Native Threadsb


Making Creek / Seminole Moccasins

Bibliographic References for Creek / Seminole Moccasins

Complete Index to Articles in 19th Century Seminole Mens Clothing

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nine west

http://www.bettydavid.com

Fashion Fusion
through June 2000


Exhibit illustrates fusion of cultures in Native American, Anglo-European fashion

On Display at the Heard Museum North

A new exhibition that opened July 10 at the Heard Museum North in North Scottsdale, Fashion Fusion examines the stylistic exchange between Native and mainstream fashion throughout the past 150 years.

Using representative examples from indigenous cultures across North America, Fashion Fusion demonstrates how Native and mainstream cultures have inspired each other, according to Diana Pardue, creator of the exhibit along with the exhibit planning team members who include Marcia Berman of the Heard Museum North, as well as Jeannie Harlan, E. Daniel and Martha Albrecht and consultant Margaret Wood. The visually rich and diverse display includes articles of clothing ranging from Santa Fe resort clothing to fur parkas of Inuit origin. Augmenting the clothing display is an exceptional selection of jewelry and accessories. At the heart of the exhibition is the sharing of ideas and concepts.

"The introduction of new clothing designs, products and materials were all fascinating to Native Americans and they readily accepted them into their own basic clothing styles," says Margaret Wood, a Navajo/Seminole clothing designer, quilter and consultant on the exhibit Fashion Fusion. "But, even within each culture's wildly creative style, tribal groups tried to maintain some form of cultural identity."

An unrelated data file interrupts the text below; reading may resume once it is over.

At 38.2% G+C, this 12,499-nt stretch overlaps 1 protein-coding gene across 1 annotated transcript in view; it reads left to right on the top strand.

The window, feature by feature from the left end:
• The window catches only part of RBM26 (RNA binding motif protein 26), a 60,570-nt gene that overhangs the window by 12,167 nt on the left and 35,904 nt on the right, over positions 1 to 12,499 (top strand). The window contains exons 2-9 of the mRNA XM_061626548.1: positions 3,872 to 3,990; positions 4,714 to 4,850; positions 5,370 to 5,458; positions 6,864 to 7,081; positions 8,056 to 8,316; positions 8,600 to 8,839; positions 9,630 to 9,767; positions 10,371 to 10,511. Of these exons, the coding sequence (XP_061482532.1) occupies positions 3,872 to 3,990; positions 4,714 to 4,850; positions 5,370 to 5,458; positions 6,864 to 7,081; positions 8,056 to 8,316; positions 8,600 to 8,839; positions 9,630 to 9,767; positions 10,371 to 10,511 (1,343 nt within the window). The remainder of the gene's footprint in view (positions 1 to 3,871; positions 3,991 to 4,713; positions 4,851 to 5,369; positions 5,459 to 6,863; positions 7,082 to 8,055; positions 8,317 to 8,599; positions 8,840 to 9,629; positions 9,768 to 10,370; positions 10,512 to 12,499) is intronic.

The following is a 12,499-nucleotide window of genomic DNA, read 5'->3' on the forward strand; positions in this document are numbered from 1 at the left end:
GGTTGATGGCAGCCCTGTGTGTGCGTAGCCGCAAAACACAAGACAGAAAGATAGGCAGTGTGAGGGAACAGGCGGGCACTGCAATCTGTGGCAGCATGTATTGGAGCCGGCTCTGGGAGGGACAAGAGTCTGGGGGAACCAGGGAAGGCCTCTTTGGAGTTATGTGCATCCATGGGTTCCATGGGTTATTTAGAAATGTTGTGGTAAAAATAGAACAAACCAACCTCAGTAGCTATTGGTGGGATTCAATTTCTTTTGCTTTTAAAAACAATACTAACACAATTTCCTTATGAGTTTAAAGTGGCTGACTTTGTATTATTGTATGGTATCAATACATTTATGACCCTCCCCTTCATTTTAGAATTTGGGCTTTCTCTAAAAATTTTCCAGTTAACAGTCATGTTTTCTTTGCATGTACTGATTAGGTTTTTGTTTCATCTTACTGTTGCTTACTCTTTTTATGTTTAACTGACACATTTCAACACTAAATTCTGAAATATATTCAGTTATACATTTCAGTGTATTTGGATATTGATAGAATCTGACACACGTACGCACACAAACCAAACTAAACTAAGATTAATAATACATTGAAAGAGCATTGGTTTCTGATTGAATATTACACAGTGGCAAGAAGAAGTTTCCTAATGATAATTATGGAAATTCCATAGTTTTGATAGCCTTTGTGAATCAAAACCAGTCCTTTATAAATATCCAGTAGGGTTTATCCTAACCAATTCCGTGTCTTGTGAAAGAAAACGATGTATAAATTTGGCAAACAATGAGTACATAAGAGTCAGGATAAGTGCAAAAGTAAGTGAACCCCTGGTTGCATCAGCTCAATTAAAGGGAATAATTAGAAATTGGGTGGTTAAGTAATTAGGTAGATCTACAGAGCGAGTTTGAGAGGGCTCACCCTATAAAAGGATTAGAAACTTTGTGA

Wood explains that the incorporation of materials and styles follows patterns dependent on any number of factors including geography, cultural contact, materials and, quite understandably, personal preference.

"The distinctive styles of Native clothing and accessories to some degree were dependent on the materials available," Wood says. "Some differences may have arisen from what materials were offered to them in trade, and whether or not those materials appealed aesthetically."

Wood points to the prevalence of beadwork among Plains tribes and the silk embroidery characteristic of Great Lakes cultures as examples of how materials and styles were adopted in a manner that continued to maintain distinctive styles among diverse cultures.

 

 

The importance and influence of cultural exchange between Native cultures and Anglo-Europeans is notable for the degree and speed of impact. Well-established trade routes existed prior to Anglo-European contact, however, modes of transportation and expansive distances lessened the quantity of material exchanged between cultures. With the arrival of Europeans, advanced modes of transportation and the focus on commercial enterprise caused a dramatic increase in the volume of materials exchanged, Wood notes.

The Anglo-European influence on Native style was in some cases borne out of circumstance. Wood points to the dress of Navajo women as an example. Following the Indian Wars, the Navajo people were forcibly relocated into camps in the mid-1800s. Looms became a scarcity, forcing women to adopt the velvet blouses and tiered skirts, rather than adorn themselves in the traditional blanket dresses. Although this adaptation was forced by outside influences, the change in style was still based on preference.